‘Is talking about legal rights the new porn?’ Apple picks wrong fight by removing Lessig comment about Wi-Fi issue

Lessig.Tumblr.Com
Lessig.Tumblr.Com

Apple is messing with Lawrence Lessig’s ability to comment online, and I’m guessing that’s not going to end well.

“Is talking about legal rights the new porn?” he wrote on his blog.  As they say, them’s fighting words.  “When did it become inappropriate to inform people about legally protected rights related to technical issues?”

Lessig is among those iPhone users who have upgraded to iOS 7 and find their Wi-Fi feature doesn’t work.  He’s also among those who turned to Apple’s support message boards to seek a solution. And when Lessig re-posted a note written by someone else suggesting U.K. users exercise their consumer rights to return the device under warranty, Lessig’s post was removed.

“These posts are not allowed on our forums,” Apple wrote to Lessig in a private note, he says.

It is not clear why Apple wouldn’t allow posts with instructions on returning iPhones to retail stores, but one can make an educated guess: that would be bad business.

Comments are a touchy area for companies, of course.  A decade ago, who would expect a company to publish complaint letters, or tips about getting refunds, in a company magazine?  When firms open up their websites or Facebook pages to the world, they open themselves up to criticism in a new and frightening way. Many companies just don’t have the stomach for it.

It’s not quite  right to talk about comment removal as censorship. Companies own their servers, and own their content, and there is no First Amendment right for you and I to leave comments on their property.  The First Amendment is about government censorship, not about companies making decisions on their publications.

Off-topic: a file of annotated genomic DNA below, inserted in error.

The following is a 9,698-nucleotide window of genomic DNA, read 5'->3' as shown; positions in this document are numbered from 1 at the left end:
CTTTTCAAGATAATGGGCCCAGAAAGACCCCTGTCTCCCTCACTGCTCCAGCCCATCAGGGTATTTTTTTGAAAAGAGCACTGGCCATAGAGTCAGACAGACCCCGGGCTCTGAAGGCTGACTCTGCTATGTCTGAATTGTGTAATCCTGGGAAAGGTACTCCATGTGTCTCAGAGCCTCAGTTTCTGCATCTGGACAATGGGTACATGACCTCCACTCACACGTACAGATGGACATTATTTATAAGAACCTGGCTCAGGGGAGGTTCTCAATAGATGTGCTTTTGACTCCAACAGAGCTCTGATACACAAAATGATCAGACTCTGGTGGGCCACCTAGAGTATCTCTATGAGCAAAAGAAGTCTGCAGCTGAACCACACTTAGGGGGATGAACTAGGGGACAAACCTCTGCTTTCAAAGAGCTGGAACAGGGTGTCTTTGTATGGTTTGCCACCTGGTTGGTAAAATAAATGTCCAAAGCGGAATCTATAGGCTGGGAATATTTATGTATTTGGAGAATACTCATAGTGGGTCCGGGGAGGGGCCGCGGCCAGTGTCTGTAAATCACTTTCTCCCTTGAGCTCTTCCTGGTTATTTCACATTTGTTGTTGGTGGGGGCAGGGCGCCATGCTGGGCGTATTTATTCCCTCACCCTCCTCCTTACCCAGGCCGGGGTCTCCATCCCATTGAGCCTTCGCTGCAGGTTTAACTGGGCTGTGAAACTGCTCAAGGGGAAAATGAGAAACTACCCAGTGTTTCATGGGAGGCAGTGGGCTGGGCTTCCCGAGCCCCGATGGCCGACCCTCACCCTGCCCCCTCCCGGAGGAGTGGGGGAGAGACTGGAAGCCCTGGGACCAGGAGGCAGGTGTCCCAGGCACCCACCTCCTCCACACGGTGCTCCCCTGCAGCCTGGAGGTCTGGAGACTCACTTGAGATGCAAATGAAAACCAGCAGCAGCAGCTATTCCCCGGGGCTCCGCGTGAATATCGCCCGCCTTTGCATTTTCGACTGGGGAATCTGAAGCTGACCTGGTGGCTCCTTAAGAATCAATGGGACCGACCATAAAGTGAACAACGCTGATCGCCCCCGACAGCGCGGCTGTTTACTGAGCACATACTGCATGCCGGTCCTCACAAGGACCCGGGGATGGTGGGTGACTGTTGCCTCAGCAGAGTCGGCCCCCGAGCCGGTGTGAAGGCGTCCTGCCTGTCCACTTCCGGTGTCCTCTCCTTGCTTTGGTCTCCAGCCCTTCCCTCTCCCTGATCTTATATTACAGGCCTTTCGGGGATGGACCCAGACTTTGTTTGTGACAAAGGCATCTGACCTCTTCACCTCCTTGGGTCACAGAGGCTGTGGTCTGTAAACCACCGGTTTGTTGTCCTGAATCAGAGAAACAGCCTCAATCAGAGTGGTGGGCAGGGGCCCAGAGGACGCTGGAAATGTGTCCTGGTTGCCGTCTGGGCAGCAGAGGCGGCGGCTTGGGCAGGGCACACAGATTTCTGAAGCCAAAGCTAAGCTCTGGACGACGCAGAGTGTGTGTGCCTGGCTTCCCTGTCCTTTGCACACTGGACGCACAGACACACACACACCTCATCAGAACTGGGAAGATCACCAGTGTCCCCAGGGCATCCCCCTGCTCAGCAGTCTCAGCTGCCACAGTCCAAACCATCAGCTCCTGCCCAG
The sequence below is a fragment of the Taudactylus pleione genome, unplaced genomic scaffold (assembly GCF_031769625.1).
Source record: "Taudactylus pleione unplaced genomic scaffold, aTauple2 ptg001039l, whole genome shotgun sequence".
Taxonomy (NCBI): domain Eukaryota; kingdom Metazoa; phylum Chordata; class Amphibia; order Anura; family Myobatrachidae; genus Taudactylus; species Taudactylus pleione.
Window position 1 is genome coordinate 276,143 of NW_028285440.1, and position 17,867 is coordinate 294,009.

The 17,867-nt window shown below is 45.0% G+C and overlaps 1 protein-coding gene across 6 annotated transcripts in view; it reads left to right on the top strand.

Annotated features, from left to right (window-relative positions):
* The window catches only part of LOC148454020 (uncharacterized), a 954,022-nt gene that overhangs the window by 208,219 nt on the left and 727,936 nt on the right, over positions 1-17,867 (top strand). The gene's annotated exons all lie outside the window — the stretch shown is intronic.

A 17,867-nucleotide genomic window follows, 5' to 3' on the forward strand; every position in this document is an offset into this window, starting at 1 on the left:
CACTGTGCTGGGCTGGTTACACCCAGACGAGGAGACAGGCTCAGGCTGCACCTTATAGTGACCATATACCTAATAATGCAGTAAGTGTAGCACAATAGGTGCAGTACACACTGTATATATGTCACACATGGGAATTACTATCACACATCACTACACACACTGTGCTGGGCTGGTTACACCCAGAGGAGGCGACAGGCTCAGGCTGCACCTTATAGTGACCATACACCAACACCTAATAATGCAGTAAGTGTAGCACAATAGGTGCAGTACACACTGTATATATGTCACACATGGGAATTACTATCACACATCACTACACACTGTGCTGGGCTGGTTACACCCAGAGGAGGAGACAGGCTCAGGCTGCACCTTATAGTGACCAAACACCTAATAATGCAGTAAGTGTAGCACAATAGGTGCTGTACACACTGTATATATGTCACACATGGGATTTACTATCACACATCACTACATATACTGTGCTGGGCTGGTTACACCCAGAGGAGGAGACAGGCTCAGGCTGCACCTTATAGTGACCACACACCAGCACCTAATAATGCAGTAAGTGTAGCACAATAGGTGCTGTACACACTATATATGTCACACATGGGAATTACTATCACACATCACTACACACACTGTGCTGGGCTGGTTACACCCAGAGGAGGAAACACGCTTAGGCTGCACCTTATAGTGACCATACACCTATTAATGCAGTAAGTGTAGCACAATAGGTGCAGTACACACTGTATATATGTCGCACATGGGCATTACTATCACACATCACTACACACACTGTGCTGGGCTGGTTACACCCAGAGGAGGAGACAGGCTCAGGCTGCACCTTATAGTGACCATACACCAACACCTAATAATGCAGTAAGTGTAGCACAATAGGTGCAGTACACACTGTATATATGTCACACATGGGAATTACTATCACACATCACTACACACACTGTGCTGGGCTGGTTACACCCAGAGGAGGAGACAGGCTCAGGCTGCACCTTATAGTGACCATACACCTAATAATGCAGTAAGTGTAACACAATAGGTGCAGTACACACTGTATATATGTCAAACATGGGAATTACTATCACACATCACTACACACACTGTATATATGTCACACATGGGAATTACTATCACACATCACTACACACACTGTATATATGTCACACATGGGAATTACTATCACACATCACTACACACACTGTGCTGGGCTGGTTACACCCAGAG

But this kind comment removal is against the very spirit of the Internet that Lessig helped create as founder of Creative Commons. His simple complaint towards Apple should be posted in the office at every company that manages comments and social media:

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“In the Sharing Economy that is the Internet, (comments are) free information donated to Apple,” he wrote. Most comments on the board come from volunteers offering technical support to other Apple users, which frees the company from having to deal with many frustrated consumers, “But when someone offers advice that tries to help people by telling them to exercise their rights, it gets purged? … So, hey #Apple, if you want the free help given by members of your community, treat them with respect. A simple — ‘thanks for the comments; we’re looking into it’ — would be a really cheap way to show respect.”

Read Lessig’s Tumblr-hosted comments here. See another analysis of the incident at ZDNet. 

And, he warned

About Bob Sullivan 1381 Articles
BOB SULLIVAN is a veteran journalist and the author of four books, including the 2008 New York Times Best-Seller, Gotcha Capitalism, and the 2010 New York Times Best Seller, Stop Getting Ripped Off! His latest, The Plateau Effect, was published in 2013, and as a paperback, called Getting Unstuck in 2014. He has won the Society of Professional Journalists prestigious Public Service award, a Peabody award, and The Consumer Federation of America Betty Furness award, and been given Consumer Action’s Consumer Excellence Award.

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